Last week Javi Poves, defender for Sporting Gijon B in the Spanish League’s third tier retired at 24, mainly citing his indignation at the way football is run. His feelings of resentment towards the greed, corruption and staggering inequalities in society contributed to by football reflect a generation under fire from austerity and the crisis of globalization.
There are already mixed feelings from the general public about his decision, there are those who think that his decision was stupid and wasteful there are also those who applaud his bravery; what is certain, however, is that this is historic and a glaring sign of the times. This is beyond a moral stand against the unfair practices in football and its hierarchies, his retirement represents football intertwined with the implosion that global capital has presented to itself. Whether it be personal distress, indifference to football or a combination of his disdain and current unnoticeable level in football his actions are taking his struggle to areas where he can best serve at the moment at the same time politicizing football. Politics has always been an underlying theme in many aspects of football, but this brings about another dimension especially in terms of how player’s progressive standpoints can influence society on or off the pitch. Javi Poves, player or not needs to affirmed for the trying to expose football as the conglomerate of greed and as a medium for raising consciousness.
As it stands the world is preparing to destroy itself – Javi Poves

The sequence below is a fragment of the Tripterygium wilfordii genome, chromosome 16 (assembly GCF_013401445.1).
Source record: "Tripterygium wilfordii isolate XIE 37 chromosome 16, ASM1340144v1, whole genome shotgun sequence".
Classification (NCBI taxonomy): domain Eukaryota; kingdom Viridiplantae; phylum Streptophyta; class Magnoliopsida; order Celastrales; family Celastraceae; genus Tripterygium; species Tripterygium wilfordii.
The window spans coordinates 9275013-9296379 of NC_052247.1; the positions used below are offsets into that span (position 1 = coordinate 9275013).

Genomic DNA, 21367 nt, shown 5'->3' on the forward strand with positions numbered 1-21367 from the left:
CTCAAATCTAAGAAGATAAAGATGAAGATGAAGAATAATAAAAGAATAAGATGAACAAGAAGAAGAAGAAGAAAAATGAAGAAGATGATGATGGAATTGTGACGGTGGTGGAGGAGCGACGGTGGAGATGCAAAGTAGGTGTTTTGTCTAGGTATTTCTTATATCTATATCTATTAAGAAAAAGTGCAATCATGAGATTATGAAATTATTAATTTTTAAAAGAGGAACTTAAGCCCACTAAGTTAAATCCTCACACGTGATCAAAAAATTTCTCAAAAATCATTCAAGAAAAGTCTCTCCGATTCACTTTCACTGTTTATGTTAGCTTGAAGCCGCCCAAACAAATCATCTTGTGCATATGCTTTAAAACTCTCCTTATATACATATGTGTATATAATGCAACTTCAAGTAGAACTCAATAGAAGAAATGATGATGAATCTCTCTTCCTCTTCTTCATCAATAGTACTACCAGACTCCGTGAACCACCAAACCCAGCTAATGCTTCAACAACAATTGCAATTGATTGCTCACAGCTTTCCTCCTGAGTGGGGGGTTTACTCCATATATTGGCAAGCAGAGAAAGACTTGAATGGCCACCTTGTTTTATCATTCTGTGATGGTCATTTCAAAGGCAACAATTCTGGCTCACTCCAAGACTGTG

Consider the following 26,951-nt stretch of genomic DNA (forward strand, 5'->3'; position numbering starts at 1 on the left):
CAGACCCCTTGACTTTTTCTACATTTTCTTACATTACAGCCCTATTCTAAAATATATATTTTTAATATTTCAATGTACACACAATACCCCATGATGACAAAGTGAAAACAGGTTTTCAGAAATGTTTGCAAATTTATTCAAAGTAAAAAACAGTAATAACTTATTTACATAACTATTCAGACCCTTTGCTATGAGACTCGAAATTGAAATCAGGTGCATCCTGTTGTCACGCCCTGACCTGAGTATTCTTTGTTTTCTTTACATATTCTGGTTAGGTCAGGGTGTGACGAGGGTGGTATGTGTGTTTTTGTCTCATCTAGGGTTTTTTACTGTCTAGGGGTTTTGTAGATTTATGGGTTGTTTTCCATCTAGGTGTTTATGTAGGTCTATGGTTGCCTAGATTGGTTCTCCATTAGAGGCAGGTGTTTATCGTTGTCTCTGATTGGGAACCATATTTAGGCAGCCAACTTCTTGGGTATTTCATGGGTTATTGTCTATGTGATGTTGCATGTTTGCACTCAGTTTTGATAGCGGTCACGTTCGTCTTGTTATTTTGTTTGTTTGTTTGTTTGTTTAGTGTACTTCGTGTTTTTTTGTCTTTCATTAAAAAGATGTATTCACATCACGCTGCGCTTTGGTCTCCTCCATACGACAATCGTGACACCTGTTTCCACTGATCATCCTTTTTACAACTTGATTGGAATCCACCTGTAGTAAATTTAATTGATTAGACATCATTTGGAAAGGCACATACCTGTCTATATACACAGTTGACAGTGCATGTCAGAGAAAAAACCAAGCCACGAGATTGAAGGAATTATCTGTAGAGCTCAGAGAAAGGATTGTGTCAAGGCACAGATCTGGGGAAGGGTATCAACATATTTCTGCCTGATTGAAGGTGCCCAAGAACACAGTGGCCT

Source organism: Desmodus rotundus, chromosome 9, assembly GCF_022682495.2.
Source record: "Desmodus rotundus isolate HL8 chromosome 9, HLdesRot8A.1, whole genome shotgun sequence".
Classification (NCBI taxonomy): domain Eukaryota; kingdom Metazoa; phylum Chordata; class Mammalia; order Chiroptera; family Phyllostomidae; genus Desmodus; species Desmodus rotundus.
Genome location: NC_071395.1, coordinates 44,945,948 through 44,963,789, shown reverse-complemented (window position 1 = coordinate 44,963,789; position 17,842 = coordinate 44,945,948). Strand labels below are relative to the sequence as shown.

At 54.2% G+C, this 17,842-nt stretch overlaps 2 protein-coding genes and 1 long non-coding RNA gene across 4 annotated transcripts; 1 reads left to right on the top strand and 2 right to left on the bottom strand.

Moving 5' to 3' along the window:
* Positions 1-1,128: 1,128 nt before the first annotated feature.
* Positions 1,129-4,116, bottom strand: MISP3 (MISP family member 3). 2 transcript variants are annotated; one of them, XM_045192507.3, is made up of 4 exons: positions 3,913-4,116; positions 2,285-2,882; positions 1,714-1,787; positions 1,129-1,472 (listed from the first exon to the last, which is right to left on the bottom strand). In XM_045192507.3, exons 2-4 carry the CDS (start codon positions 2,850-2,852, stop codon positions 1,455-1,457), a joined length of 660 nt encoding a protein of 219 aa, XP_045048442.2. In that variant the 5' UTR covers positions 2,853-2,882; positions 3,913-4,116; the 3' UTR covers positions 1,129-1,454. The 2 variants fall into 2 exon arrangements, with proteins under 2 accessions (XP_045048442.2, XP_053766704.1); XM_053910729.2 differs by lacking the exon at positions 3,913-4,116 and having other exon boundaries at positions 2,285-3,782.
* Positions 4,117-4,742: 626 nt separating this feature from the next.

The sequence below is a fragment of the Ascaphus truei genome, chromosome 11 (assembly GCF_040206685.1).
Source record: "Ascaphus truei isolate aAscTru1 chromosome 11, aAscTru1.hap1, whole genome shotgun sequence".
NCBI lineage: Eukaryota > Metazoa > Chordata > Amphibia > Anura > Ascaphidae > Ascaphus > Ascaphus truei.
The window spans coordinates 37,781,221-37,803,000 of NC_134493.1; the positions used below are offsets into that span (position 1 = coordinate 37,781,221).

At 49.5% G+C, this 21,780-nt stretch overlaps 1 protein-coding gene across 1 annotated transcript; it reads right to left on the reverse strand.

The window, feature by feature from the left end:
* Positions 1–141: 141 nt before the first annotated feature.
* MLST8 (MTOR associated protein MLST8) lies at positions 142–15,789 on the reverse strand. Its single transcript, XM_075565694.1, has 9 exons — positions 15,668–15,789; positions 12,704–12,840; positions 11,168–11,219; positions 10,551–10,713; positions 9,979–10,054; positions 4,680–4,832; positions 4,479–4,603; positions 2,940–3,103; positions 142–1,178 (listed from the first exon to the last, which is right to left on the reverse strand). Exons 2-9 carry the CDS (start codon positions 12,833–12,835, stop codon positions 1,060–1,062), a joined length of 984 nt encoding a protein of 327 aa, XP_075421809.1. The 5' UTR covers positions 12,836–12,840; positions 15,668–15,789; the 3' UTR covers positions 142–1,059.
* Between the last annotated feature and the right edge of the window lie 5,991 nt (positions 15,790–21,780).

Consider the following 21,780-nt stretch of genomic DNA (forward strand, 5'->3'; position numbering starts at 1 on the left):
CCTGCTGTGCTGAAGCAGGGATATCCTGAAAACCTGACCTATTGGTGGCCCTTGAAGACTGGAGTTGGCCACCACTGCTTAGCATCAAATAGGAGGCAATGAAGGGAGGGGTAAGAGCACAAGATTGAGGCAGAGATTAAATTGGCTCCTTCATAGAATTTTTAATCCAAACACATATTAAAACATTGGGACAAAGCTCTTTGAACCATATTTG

Poves’ words may seem prophetic but they are a basic assessment of the economic and political instability felt throughout the globe. But we are not here to talk about Javi Poves, the social philosopher, but Poves the footballer who shed his skin for another and if these actions are indeed for the better. By his own admission, he is not an ideal in itself, he is only one of many who feel that the present inequalities are too much. This perception of inequalities has been apparent to him in football by no coincidence as in many ways football does exist as almost a microcosm of the increasing polarization felt today. There are more and more players and not enough big clubs to accommodate them, you are left with a reserved army of labor of sorts with Real Madrid, Manchester City and the like serving as the oligarchs of the system. As Poves’ downplays his own relevance his convictions are still undoubtedly fuel to the fire. His own take on his regularity adds a universal quality to himself, extending to all young players who feel that they have been hit with the full brunt of a system that tips the scale heavily in favor of those who have accumulated wealth and consequently can manufacture talent instead of discovering it.